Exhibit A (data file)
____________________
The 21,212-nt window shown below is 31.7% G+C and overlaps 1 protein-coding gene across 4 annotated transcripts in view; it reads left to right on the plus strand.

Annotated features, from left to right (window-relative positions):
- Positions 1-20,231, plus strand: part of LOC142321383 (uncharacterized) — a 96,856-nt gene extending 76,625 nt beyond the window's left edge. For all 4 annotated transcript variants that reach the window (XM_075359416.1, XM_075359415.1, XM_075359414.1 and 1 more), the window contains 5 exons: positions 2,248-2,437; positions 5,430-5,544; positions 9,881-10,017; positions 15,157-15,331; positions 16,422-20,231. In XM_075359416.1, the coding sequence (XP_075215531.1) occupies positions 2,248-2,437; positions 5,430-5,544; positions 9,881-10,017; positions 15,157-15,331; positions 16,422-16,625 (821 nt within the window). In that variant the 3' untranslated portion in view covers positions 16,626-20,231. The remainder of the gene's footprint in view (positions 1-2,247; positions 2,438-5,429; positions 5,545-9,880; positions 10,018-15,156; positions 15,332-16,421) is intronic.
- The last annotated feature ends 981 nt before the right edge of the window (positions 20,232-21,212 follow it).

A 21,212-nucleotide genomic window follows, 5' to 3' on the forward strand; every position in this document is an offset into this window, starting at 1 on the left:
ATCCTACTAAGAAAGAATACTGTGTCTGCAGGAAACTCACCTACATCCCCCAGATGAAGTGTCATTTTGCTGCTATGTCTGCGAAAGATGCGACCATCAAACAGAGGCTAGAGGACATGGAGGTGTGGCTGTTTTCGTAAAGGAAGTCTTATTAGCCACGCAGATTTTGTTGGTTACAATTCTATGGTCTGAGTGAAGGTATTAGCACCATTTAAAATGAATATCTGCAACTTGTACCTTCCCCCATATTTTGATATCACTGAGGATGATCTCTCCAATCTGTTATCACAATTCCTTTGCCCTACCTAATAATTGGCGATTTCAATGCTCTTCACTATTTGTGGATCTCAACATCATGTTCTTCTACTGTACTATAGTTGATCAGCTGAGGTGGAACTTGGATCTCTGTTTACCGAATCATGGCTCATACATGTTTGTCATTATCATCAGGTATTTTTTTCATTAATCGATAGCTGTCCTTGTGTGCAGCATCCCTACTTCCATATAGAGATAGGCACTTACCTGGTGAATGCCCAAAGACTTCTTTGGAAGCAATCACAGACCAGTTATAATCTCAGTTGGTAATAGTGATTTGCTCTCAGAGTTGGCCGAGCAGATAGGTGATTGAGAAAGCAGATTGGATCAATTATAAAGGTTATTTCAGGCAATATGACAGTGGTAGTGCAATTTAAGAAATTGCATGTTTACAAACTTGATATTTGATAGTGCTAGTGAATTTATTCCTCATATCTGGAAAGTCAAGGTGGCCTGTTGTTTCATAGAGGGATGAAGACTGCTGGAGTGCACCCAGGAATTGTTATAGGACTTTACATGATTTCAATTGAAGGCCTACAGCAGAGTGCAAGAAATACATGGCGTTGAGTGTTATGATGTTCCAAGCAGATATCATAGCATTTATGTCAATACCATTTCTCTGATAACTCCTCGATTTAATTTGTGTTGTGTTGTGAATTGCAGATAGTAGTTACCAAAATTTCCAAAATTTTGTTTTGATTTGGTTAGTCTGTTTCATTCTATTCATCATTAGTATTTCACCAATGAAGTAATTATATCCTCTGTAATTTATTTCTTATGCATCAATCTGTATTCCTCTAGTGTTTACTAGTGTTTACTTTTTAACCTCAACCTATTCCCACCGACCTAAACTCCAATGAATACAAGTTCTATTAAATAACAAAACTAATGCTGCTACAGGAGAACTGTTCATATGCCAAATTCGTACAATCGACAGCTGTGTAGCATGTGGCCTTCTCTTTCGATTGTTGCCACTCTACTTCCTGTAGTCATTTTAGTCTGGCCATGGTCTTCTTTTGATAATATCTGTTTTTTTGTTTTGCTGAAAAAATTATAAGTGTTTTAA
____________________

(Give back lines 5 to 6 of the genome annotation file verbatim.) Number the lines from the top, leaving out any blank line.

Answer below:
A 21,212-nucleotide genomic window follows, 5' to 3' on the forward strand; every position in this document is an offset into this window, starting at 1 on the left:
ATCCTACTAAGAAAGAATACTGTGTCTGCAGGAAACTCACCTACATCCCCCAGATGAAGTGTCATTTTGCTGCTATGTCTGCGAAAGATGCGACCATCAAACAGAGGCTAGAGGACATGGAGGTGTGGCTGTTTTCGTAAAGGAAGTCTTATTAGCCACGCAGATTTTGTTGGTTACAATTCTATGGTCTGAGTGAAGGTATTAGCACCATTTAAAATGAATATCTGCAACTTGTACCTTCCCCCATATTTTGATATCACTGAGGATGATCTCTCCAATCTGTTATCACAATTCCTTTGCCCTACCTAATAATTGGCGATTTCAATGCTCTTCACTATTTGTGGATCTCAACATCATGTTCTTCTACTGTACTATAGTTGATCAGCTGAGGTGGAACTTGGATCTCTGTTTACCGAATCATGGCTCATACATGTTTGTCATTATCATCAGGTATTTTTTTCATTAATCGATAGCTGTCCTTGTGTGCAGCATCCCTACTTCCATATAGAGATAGGCACTTACCTGGTGAATGCCCAAAGACTTCTTTGGAAGCAATCACAGACCAGTTATAATCTCAGTTGGTAATAGTGATTTGCTCTCAGAGTTGGCCGAGCAGATAGGTGATTGAGAAAGCAGATTGGATCAATTATAAAGGTTATTTCAGGCAATATGACAGTGGTAGTGCAATTTAAGAAATTGCATGTTTACAAACTTGATATTTGATAGTGCTAGTGAATTTATTCCTCATATCTGGAAAGTCAAGGTGGCCTGTTGTTTCATAGAGGGATGAAGACTGCTGGAGTGCACCCAGGAATTGTTATAGGACTTTACATGATTTCAATTGAAGGCCTACAGCAGAGTGCAAGAAATACATGGCGTTGAGTGTTATGATGTTCCAAGCAGATATCATAGCATTTATGTCAATACCATTTCTCTGATAACTCCTCGATTTAATTTGTGTTGTGTTGTGAATTGCAGATAGTAGTTACCAAAATTTCCAAAATTTTGTTTTGATTTGGTTAGTCTGTTTCATTCTATTCATCATTAGTATTTCACCAATGAAGTAATTATATCCTCTGTAATTTATTTCTTATGCATCAATCTGTATTCCTCTAGTGTTTACTAGTGTTTACTTTTTAACCTCAACCTATTCCCACCGACCTAAACTCCAATGAATACAAGTTCTATTAAATAACAAAACTAATGCTGCTACAGGAGAACTGTTCATATGCCAAATTCGTACAATCGACAGCTGTGTAGCATGTGGCCTTCTCTTTCGATTGTTGCCACTCTACTTCCTGTAGTCATTTTAGTCTGGCCATGGTCTTCTTTTGATAATATCTGTTTTTTTGTTTTGCTGAAAAAATTATAAGTGTTTTAA